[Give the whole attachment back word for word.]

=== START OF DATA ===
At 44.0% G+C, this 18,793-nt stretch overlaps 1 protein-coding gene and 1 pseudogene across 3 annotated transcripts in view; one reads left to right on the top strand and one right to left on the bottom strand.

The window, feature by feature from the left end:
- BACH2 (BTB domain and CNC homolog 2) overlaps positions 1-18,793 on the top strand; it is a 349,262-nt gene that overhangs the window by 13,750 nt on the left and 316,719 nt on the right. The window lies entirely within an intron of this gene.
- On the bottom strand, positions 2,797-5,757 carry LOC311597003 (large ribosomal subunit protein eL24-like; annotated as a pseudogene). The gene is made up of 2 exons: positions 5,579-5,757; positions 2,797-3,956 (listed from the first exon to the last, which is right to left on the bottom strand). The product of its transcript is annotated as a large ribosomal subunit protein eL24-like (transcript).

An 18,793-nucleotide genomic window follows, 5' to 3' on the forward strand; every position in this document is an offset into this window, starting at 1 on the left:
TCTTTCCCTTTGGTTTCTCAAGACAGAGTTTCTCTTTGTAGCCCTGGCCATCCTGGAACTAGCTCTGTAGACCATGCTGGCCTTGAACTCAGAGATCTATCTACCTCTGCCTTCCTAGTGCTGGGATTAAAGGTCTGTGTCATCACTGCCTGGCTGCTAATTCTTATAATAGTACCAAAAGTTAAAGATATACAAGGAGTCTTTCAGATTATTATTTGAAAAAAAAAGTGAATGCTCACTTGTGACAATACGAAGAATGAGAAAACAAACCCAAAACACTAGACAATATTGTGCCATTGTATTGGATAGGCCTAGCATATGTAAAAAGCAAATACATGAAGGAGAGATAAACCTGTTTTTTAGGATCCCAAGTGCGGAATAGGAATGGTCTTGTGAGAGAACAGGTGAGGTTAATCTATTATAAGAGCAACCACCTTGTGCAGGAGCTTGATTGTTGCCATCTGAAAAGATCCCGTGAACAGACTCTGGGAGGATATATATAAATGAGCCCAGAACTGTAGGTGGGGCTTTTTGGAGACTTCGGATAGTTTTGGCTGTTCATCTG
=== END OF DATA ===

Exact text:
At 44.0% G+C, this 18,793-nt stretch overlaps 1 protein-coding gene and 1 pseudogene across 3 annotated transcripts in view; one reads left to right on the top strand and one right to left on the bottom strand.

The window, feature by feature from the left end:
- BACH2 (BTB domain and CNC homolog 2) overlaps positions 1-18,793 on the top strand; it is a 349,262-nt gene that overhangs the window by 13,750 nt on the left and 316,719 nt on the right. The window lies entirely within an intron of this gene.
- On the bottom strand, positions 2,797-5,757 carry LOC311597003 (large ribosomal subunit protein eL24-like; annotated as a pseudogene). The gene is made up of 2 exons: positions 5,579-5,757; positions 2,797-3,956 (listed from the first exon to the last, which is right to left on the bottom strand). The product of its transcript is annotated as a large ribosomal subunit protein eL24-like (transcript).

An 18,793-nucleotide genomic window follows, 5' to 3' on the forward strand; every position in this document is an offset into this window, starting at 1 on the left:
TCTTTCCCTTTGGTTTCTCAAGACAGAGTTTCTCTTTGTAGCCCTGGCCATCCTGGAACTAGCTCTGTAGACCATGCTGGCCTTGAACTCAGAGATCTATCTACCTCTGCCTTCCTAGTGCTGGGATTAAAGGTCTGTGTCATCACTGCCTGGCTGCTAATTCTTATAATAGTACCAAAAGTTAAAGATATACAAGGAGTCTTTCAGATTATTATTTGAAAAAAAAAGTGAATGCTCACTTGTGACAATACGAAGAATGAGAAAACAAACCCAAAACACTAGACAATATTGTGCCATTGTATTGGATAGGCCTAGCATATGTAAAAAGCAAATACATGAAGGAGAGATAAACCTGTTTTTTAGGATCCCAAGTGCGGAATAGGAATGGTCTTGTGAGAGAACAGGTGAGGTTAATCTATTATAAGAGCAACCACCTTGTGCAGGAGCTTGATTGTTGCCATCTGAAAAGATCCCGTGAACAGACTCTGGGAGGATATATATAAATGAGCCCAGAACTGTAGGTGGGGCTTTTTGGAGACTTCGGATAGTTTTGGCTGTTCATCTG